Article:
Lending to home buyers in the UK ticked up in February on a non-seasonally adjusted basis by 6% year on year and was 2% higher than the same month in 2016, the latest figures show.
The data from the Council of Mortgage Lenders (CML) also shows that lending to first-time buyers also increased by 6% year-on-year and 12% month on month and home buyers borrowed £8.9 billion and first time buyers £3.8 billion.
Home owner remortgage activity was down 26% by value and 23% by volume month-on-month but year-on-year up 8% by value and 9% by volume.
Buy-to-let lending is still depressed, down 13% by value and 12% by volume month-on-month and compared to February 2016, the number of loans decreased 26% and the amount borrowed decreased by 13%.
Looking on a seasonally adjusted basis, first-time buyer and home mover activity increased by value month-on-month and year on year, buy to let house purchase and remortgage activity remained unchanged by volume and by value month on month, but decreased compared to February last year 44% by value and 42% by volume.
“Seasonal factors traditionally keep the market quieter in winter months, but 2017 began relatively strong on the house purchase side. Borrowers took out more loans to purchase a home in the first two months of 2017 than any year since 2007. This is down to strong first time buyer activity which has consistently matched home mover borrowing over the past six months, a trend not seen in the UK for 20 years,” said Paul Smee, director general of the CML.
“House purchase activity on the buy to let lending side remains weak. This trend is expected to continue because of the tax changes from April and because lenders are tightening affordability criteria in response to PRA mandated stress tests,” he added.
A breakdown of the figures show that there were more loans advanced for house purchase in February than any February since 2007, although due to the seasonal dip in activity, borrowing was relatively low compared to monthly activity the past 12 months.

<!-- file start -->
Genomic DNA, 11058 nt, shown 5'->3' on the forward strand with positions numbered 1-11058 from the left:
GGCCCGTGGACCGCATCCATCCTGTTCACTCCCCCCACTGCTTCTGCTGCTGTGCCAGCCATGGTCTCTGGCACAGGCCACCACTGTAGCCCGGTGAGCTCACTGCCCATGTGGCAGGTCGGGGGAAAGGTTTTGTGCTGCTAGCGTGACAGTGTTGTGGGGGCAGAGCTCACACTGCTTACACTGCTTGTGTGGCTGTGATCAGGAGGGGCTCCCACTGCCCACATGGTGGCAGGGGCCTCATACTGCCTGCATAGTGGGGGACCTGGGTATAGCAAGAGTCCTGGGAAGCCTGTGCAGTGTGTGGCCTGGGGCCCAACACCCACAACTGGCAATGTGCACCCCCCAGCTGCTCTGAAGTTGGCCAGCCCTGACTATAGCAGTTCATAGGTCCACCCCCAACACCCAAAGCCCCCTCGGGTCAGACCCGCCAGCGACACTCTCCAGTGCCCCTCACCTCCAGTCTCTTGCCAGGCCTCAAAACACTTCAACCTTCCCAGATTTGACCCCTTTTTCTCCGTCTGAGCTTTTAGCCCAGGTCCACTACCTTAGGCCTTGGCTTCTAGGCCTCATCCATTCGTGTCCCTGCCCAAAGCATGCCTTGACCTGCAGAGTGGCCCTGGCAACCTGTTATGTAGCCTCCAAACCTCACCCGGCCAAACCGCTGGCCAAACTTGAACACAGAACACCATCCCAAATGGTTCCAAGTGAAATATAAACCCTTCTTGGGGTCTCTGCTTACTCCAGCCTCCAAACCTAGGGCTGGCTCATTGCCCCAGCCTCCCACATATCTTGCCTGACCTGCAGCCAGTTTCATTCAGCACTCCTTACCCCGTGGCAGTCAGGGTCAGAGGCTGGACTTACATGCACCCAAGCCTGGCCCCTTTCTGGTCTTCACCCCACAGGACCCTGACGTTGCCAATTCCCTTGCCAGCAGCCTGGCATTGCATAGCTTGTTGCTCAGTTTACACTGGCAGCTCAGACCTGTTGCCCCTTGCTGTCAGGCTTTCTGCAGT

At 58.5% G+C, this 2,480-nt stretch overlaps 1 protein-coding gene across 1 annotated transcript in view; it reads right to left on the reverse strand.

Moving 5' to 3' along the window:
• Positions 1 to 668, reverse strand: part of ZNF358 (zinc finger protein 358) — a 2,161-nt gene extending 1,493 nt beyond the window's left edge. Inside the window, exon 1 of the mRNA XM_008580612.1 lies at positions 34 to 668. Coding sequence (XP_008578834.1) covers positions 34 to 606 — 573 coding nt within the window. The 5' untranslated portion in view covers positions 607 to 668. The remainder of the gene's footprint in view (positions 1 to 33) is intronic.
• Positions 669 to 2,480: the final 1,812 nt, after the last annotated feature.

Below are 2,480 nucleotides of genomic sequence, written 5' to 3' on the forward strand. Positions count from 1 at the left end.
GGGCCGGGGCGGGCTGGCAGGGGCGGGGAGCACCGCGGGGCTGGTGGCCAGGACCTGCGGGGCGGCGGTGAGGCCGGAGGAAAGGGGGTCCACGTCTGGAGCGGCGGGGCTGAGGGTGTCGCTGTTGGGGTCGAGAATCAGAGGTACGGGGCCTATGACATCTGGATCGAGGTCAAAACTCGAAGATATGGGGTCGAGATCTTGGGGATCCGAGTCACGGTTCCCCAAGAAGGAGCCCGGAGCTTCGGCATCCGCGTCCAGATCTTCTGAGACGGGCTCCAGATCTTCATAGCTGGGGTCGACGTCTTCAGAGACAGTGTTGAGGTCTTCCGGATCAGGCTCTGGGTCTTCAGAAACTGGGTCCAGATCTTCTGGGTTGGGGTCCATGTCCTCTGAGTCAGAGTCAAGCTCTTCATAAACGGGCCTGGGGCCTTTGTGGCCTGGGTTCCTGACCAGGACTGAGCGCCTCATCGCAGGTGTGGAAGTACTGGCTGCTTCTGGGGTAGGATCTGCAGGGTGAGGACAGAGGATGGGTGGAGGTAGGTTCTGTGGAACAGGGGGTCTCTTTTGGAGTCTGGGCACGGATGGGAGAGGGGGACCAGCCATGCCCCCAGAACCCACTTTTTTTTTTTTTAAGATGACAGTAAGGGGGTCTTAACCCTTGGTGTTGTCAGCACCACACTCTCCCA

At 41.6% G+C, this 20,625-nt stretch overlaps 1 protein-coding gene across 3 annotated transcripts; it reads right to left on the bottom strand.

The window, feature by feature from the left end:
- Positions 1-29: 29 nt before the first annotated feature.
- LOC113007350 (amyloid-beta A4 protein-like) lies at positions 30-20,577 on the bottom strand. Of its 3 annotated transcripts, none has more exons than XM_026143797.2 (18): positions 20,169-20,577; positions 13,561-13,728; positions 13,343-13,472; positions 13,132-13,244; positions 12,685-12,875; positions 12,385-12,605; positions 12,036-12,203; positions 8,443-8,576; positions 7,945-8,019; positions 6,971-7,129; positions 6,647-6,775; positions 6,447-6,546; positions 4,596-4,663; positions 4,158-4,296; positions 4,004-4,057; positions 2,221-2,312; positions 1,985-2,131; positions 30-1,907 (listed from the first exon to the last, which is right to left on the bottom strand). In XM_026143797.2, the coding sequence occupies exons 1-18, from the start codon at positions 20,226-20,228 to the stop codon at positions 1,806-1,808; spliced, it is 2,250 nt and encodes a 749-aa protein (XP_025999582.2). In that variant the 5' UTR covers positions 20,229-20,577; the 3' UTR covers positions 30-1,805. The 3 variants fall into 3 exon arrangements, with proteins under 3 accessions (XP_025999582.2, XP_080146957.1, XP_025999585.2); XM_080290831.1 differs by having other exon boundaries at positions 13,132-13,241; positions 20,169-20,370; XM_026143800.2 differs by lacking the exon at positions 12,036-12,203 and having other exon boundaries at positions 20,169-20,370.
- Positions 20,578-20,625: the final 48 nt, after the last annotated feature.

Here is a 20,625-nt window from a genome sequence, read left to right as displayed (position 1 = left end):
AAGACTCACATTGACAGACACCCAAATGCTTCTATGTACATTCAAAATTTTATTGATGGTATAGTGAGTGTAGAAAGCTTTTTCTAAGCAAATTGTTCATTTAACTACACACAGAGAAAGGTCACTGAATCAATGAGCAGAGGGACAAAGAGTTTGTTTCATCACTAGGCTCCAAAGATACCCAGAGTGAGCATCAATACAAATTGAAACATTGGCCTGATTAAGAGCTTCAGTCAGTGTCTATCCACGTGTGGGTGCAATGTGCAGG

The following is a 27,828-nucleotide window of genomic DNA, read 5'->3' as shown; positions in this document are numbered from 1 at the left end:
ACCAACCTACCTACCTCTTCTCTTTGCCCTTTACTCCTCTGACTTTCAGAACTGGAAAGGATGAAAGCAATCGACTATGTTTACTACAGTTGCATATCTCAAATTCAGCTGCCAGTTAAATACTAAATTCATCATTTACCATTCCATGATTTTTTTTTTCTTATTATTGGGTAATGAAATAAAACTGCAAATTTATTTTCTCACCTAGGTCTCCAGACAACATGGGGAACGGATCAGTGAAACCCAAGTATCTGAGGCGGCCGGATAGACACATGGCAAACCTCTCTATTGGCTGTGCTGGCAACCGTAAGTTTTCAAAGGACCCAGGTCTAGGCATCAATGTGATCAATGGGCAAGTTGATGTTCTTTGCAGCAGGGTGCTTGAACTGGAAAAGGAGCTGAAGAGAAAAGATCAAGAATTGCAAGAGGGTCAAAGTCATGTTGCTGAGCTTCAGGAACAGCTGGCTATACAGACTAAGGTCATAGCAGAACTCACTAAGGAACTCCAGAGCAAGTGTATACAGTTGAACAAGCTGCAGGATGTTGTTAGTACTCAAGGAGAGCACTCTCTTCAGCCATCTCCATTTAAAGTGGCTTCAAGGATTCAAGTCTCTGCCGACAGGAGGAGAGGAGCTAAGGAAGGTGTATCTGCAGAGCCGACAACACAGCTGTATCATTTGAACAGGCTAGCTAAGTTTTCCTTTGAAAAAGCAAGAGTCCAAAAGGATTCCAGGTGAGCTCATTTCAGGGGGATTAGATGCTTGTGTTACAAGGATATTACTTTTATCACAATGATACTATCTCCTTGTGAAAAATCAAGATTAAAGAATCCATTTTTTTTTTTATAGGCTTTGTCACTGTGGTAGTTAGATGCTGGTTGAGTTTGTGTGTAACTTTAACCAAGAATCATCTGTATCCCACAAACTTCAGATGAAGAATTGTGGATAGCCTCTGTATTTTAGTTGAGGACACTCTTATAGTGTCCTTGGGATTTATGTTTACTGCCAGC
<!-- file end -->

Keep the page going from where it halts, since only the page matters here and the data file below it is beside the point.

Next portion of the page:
The proportion of household income used to service capital and interest rates continued to be near historic lows in February for both first time buyers and home movers at 17.4% and 17.6% respectively.
Affordability metrics for first time buyers saw the typical loan size decrease slightly from £132,300 in January to £132,100 in February. The average household income also decreased to £40,000 from £40,200. This meant the income multiple went from 3.53 to 3.54.
The average amount borrowed by home movers in the UK increased to £176,000 from £175,300 the previous month, while the average home mover household income increased slightly month on month from £54,900 to £55,000. The income multiple for the average home mover was unchanged at 3.34.
Buy-to-let activity was driven by buy to let remortgage lending which accounted for over two thirds of total lending. The number of loans for buy-to-let house purchase advanced in February was at a 10 month low in part due to the traditional seasonal dip in activity in the winter months.
Ishaan Malhi, chief executive officer of online mortgage broker Trussle, believes that the lending market is looking livelier. “‘A surge in first-time buyer activity will be fuelled by many who will be looking to take advantage of the momentary slowdown in house price growth. Meanwhile remortgaging activity has fallen slightly from the very high level we saw in January, but is still 9% higher in volume than February 2016,” he said.
“It seems that many existing borrowers are taking advantage of low interest rates to secure a better deal on their repayments, a saving that could make a real difference to households at a time of low wage growth and rising inflation. Until the Bank of England does finally announce a rate rise, I expect to see remortgaging levels continue to rise year on year,” he pointed out.
The buy-to-let figures should be seen against the unusual context of a year ago when there was rush from investors to buy before the new 3% rate of stamp duty on additional homes came, according to Steve Olejnik, chief operating officer of Mortgages for Business.
“Year on year comparisons in buy-to-let mortgage lending are made to look unfavourable as a result of the huge rush in activity in the first quarter 2016. In reality, the buy to let market has weathered challenges like the European Union referendum and the PRA’s changes relatively well, and the number of new loans remained stable between January and February,” he explained.
“We believe that a sustainable level of buy to let lending is around 15% of overall mortgage lending, and we are currently seeing the market rebalance towards this, with lending to home buyers continuing to grow from month to month. Successive policy changes have been a key driving force behind this fall in buy to let’s share,” he pointed out.
“Buy-to-let lending is likely to be more subdued this year than it was in 2016, but it still remains a good proposition for investment, particularly compared to more volatile asset classes like bonds and equities. It will take a while for landlords to adjust to the new environment of increased stamp duty, tougher stress tests and the curtailment of tax relief, but the market still offers strong returns for those who take a sensible and measured approach to their portfolios,” he added.